More than half of the world’s tuna supply comes from the western and central Pacific Ocean. Tuna fisheries contribute more than $5 billion to the region’s fishermen annually, and by the time tuna from the region reach the final point of sale, they’re worth more than $22.68 billion a year across the supply chain.

The tunas of the Pacific are an incredibly valuable natural resource to Pacific islands, and Hawaiian fishermen in particular benefit from a healthy population of bigeye tuna, one of the larger species that traverse the Pacific. Sustainable management of the species is critical to ensuring not only a healthy ocean but also strong local economies.

Bigeye tuna. The prized catch is in danger of overfishing and depletion, the author warns.

Allen Shimada/NMFS

There were high hopes among countries, industry, and nongovernmental organizations that the Western and Central Pacific Fisheries Commission would, at its meeting earlier this month, secure the long-term health of the tropical tuna fisheries through further development of a more effective and transparent management approach known as harvest strategies. This approach uses available data on a fish stock to create frameworks and rules that member countries can agree on in advance of decisions on quotas, taking much of the political pressure out of management.

But instead, after days of intense debate, the commission agreed to a measure that does not meet scientific advice — and, by raising the quota, could actually lead to future overfishing and depletion of bigeye.

The decision represents a lost opportunity for the WCPFC. Just a few years ago, scientists believed that the bigeye population was depleted and being overfished. This year’s stock assessment, however — based on new and different data — showed that the situation may be better than previously believed, and the population may actually be in a healthy state.

Spread The Pain

While many other regional fisheries management organizations spend a large portion of their effort working to rebuild tuna stocks that have already been overfished and have even become endangered, the new data presented the WCPFC with a chance to secure the future for stocks while they are still in good shape — instead of having the much harder job of determining how to spread the pain of reducing catches in order to rebuild a stock.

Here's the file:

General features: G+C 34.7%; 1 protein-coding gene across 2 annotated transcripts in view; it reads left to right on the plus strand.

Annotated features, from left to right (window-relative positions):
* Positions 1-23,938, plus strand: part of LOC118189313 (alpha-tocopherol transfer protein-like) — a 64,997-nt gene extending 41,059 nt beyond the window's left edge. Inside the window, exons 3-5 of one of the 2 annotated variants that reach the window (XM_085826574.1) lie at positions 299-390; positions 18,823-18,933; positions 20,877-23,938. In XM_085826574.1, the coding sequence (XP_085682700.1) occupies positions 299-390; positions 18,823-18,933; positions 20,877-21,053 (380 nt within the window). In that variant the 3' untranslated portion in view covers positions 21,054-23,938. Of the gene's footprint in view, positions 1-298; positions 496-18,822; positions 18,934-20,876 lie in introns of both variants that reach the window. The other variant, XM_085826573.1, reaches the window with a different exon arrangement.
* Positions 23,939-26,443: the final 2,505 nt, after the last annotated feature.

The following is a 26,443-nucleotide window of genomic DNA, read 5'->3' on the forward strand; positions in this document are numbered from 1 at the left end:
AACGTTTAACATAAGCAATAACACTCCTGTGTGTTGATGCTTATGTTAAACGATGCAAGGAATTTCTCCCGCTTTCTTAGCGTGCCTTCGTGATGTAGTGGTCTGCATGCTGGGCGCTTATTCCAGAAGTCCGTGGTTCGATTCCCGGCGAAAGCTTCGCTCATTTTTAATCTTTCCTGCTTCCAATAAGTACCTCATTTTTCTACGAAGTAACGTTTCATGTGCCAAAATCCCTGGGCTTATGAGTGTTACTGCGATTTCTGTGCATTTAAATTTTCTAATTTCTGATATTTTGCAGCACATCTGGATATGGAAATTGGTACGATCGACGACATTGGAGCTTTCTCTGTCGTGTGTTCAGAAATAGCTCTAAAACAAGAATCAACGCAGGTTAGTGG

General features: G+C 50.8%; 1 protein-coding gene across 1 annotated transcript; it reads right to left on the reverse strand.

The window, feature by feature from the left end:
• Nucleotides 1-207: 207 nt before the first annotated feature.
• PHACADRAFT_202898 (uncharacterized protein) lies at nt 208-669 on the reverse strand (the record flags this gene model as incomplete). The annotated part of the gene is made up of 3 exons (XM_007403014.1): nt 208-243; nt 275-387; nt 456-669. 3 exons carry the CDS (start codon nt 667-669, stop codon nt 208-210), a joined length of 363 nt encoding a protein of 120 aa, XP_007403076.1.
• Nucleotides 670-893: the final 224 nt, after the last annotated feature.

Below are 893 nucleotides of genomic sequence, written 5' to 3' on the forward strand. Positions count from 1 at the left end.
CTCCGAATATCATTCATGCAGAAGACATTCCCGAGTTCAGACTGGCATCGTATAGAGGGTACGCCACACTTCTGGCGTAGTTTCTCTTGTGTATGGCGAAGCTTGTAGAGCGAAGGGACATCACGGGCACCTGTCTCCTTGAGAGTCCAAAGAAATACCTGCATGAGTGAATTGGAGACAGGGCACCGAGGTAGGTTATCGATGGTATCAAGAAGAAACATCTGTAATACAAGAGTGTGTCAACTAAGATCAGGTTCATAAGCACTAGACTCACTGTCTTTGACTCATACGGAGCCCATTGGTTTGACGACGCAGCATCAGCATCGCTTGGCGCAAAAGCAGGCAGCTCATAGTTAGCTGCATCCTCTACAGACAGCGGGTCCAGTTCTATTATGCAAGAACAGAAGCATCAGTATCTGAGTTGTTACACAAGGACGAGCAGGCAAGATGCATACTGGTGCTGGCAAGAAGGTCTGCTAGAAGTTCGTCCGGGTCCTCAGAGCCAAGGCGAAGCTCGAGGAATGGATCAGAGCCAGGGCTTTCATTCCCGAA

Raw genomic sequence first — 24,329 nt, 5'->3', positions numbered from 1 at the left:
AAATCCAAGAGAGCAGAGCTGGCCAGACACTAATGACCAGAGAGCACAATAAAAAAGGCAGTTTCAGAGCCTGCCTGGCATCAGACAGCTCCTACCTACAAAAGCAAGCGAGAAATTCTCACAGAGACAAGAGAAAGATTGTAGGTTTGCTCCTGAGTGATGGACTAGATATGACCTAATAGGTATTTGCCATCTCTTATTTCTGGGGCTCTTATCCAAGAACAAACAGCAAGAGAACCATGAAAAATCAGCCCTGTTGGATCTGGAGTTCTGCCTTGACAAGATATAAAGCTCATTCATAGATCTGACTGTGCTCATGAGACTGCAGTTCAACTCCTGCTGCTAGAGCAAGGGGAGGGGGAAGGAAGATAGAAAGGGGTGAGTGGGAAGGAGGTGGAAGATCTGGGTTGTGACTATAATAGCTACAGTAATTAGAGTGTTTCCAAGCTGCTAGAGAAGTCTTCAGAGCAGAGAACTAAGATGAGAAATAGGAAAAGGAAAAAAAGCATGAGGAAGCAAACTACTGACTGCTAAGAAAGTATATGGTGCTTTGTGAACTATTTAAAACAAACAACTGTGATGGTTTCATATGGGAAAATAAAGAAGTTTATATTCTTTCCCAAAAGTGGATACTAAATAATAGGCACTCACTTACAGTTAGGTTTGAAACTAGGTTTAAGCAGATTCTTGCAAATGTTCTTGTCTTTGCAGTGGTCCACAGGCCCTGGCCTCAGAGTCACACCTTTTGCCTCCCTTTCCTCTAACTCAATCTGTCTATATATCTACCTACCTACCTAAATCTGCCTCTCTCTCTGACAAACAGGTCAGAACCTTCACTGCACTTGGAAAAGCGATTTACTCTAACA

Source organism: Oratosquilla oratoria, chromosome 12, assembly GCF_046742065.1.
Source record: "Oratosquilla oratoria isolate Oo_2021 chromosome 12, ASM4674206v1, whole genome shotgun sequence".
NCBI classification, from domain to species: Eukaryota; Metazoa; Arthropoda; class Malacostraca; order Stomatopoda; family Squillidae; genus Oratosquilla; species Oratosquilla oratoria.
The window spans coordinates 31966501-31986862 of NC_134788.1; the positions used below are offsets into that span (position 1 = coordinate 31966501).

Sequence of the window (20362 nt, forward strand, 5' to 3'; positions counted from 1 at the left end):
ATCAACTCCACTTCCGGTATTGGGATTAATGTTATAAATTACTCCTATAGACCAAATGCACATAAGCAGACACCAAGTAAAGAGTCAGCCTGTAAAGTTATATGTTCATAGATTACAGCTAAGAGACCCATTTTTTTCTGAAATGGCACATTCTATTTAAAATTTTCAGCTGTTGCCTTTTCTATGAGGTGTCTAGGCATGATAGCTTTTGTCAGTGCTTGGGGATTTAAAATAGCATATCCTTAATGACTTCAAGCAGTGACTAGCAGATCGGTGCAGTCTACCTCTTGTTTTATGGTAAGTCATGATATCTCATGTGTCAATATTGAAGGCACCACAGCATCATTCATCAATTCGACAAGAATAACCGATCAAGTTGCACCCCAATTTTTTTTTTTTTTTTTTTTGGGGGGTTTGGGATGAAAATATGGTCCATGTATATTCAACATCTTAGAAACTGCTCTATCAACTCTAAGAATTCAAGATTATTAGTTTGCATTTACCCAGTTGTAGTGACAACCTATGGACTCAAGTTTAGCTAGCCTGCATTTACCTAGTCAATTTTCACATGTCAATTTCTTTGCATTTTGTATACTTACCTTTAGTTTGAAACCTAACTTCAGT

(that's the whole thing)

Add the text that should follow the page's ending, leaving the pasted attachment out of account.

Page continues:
Because of a high level of uncertainty with the new data, and to avoid any negative impacts on the population in what remains a precarious time, the commission’s scientific committee recommended that catch levels not be increased.

But, despite the unprecedented efforts by the WCPFC chair to achieve a measure that would ensure appropriate mortality reductions, the full commission adopted a measure that increases catch of bigeye by 10 percent over last year’s level and also allows the United States to re-allocate catch limits from its territories to Hawaii.

Sustainable management of the species is critical to ensuring not only a healthy ocean but also strong local economies.

Together these elements of the three-year measure — though a positive move away from the traditional, short-term management — put the long-term health of the population at risk in return for short-term gains. The measure is, when it comes to bigeye, a failure.

And the impact on the Hawaiian fishery could be enormous. Bigeye makes up more than 50 percent of the longline fishery, and given its economic value, any decline in the species’ population could have a detrimental impact on the industry in Hawaii.

Healthy fisheries aren’t the only thing that Hawaiians stand to lose from the WCPFC’s risky decision. Although a catch increase may seem like a boon to fishermen, the potential for population decline means that fishermen may suffer the consequences in the long run. And the ripple effect of the decision could touch shops, restaurants, and the industry supply chain, all of which depend on sustainable bigeye.

Next year and in 2019, the WCPFC will have a chance to re-evaluate the bigeye management agreement in light of any new information on stock levels or advice from scientists. The commission must seize these opportunities and ensure that sustainable management is its top priority. Without such a commitment, the tropical tunas that so many fishermen and businesses rely on may be in jeopardy.

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